Muldoon also started researching fish farms and the impact they have on communities and the environment. He made a new sign that encouraged people to Google phrases such as “Cooke & the environment” or “Lobster Industry & Cooke.”
I wanted people to educate themselves. People were emailing me and saying ‘I had no idea.’
Muldoon and the group created a Facebook page, showed a few documentaries, hosted rallies, and there was even a song written about their opposition to the fish farm.
The group met with mayor and the council of the Queens Regional Municipality, attending morning meetings every two weeks, taking the five minutes they were given to share their thoughts on the farm. In April, the council voted 5 to 3 for a motion to oppose the fish farm expansion.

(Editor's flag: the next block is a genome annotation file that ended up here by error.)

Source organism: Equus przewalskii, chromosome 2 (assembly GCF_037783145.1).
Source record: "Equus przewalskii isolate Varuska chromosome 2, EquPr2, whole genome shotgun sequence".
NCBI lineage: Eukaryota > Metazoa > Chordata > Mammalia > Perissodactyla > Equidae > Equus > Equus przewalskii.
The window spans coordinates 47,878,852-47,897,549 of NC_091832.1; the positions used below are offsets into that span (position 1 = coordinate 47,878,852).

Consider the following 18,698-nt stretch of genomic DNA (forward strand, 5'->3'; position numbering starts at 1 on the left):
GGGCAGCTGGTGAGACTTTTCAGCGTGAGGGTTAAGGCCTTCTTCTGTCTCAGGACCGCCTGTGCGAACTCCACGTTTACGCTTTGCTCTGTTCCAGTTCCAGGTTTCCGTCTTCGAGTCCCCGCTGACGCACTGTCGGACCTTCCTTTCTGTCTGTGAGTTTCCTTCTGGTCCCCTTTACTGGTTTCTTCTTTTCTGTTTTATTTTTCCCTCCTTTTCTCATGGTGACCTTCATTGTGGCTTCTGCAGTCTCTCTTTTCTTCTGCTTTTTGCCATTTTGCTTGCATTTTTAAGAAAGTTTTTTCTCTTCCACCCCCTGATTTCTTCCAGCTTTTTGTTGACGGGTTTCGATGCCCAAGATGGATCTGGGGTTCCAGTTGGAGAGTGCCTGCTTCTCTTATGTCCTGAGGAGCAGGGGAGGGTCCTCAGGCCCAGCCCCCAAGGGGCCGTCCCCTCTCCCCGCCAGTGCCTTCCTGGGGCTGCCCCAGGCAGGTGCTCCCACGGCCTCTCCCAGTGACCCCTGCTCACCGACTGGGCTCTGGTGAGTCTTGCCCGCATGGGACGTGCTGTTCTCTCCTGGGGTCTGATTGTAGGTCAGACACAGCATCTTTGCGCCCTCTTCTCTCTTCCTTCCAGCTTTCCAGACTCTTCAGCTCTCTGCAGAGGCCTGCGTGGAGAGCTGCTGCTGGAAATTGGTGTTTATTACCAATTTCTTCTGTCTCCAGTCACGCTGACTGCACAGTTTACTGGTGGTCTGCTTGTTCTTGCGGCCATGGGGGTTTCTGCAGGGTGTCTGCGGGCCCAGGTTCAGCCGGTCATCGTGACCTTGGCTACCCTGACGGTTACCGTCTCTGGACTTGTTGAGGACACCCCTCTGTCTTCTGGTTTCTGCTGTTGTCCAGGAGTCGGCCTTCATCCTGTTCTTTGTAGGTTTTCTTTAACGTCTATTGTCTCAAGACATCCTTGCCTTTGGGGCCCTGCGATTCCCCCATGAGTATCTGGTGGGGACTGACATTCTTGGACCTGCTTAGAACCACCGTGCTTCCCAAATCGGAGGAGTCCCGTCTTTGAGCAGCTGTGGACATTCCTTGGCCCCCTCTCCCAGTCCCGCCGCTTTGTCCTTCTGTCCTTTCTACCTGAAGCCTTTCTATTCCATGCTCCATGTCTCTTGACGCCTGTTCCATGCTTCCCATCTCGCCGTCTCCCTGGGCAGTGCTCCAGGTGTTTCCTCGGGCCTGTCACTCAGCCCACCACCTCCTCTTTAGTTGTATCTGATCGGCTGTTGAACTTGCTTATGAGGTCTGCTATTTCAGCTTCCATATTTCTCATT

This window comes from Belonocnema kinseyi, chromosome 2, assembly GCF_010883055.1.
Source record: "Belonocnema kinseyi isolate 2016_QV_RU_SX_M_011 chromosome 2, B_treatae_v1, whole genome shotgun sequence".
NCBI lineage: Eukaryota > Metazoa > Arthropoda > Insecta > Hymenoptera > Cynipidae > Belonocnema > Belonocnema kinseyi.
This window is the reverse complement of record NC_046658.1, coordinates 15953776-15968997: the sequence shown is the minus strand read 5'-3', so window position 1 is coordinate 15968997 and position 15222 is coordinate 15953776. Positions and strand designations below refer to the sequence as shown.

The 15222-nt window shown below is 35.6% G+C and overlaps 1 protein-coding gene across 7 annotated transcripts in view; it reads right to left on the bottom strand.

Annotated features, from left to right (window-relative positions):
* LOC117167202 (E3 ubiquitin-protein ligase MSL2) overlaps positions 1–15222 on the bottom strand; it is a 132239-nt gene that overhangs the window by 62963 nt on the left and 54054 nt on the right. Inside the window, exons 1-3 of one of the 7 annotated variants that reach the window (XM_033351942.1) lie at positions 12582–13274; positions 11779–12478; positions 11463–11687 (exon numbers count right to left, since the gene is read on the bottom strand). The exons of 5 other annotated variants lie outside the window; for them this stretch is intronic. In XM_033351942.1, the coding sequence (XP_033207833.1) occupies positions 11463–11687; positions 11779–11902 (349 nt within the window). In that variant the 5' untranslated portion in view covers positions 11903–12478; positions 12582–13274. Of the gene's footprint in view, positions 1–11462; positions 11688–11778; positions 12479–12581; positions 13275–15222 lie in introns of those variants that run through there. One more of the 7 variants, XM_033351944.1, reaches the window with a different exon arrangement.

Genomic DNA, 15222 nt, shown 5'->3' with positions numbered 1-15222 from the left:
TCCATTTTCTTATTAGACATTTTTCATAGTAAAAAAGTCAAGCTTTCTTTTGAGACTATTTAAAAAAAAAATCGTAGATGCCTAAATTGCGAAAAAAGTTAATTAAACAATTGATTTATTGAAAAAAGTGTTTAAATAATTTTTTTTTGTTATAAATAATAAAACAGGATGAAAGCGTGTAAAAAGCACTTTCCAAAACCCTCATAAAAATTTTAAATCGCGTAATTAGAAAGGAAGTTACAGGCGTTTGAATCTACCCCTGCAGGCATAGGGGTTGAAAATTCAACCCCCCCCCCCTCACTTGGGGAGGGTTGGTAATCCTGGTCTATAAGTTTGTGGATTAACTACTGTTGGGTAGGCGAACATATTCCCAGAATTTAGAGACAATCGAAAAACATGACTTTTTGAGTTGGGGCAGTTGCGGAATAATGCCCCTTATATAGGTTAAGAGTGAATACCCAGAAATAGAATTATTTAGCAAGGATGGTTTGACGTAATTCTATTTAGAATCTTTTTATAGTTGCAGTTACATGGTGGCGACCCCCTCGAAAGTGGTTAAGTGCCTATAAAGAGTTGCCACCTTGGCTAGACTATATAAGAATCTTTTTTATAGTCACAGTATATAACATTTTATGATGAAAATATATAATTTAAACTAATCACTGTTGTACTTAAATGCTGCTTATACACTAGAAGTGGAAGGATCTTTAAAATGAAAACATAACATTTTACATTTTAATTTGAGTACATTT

Muldoon says he’s done his research on the issue. He found a study done by Inka Milewski who worked with lobster fisherman in Port Mouton and studied the effects fish farms there had on catches. Fish farms, including Cooke, have had issues with sea lice. In January 2018 the Scottish Association for Marine Science published a report called the Review of the Environmental Impacts of Salmon Farming in Scotland. That report said that producing 200,000 tonnes of salmon would emit organic waste equal to that produced by 2.65 million people. Muldoon says using those figures they calculated the organic waste amount for Cooke’s farm in Liverpool Bay. Cooke wants to produce 1.8 million salmon at the expanded farm. That’s 8,100 tonnes of salmon, which equals to the organic waste of 107,000 people going into Liverpool Bay.